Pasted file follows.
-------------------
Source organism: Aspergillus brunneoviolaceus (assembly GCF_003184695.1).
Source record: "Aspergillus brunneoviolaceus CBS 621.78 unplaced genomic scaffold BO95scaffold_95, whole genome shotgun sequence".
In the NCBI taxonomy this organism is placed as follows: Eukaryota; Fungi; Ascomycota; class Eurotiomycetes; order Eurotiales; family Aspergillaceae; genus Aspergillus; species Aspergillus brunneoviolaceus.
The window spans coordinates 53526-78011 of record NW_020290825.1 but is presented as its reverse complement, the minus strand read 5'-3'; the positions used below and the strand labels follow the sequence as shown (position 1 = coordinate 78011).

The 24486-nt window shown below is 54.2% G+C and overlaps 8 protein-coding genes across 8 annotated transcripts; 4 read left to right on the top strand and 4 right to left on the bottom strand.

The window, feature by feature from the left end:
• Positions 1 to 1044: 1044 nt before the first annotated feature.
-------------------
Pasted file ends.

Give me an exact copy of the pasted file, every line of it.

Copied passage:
Source organism: Aspergillus brunneoviolaceus (assembly GCF_003184695.1).
Source record: "Aspergillus brunneoviolaceus CBS 621.78 unplaced genomic scaffold BO95scaffold_95, whole genome shotgun sequence".
In the NCBI taxonomy this organism is placed as follows: Eukaryota; Fungi; Ascomycota; class Eurotiomycetes; order Eurotiales; family Aspergillaceae; genus Aspergillus; species Aspergillus brunneoviolaceus.
The window spans coordinates 53526-78011 of record NW_020290825.1 but is presented as its reverse complement, the minus strand read 5'-3'; the positions used below and the strand labels follow the sequence as shown (position 1 = coordinate 78011).

The 24486-nt window shown below is 54.2% G+C and overlaps 8 protein-coding genes across 8 annotated transcripts; 4 read left to right on the top strand and 4 right to left on the bottom strand.

The window, feature by feature from the left end:
• Positions 1 to 1044: 1044 nt before the first annotated feature.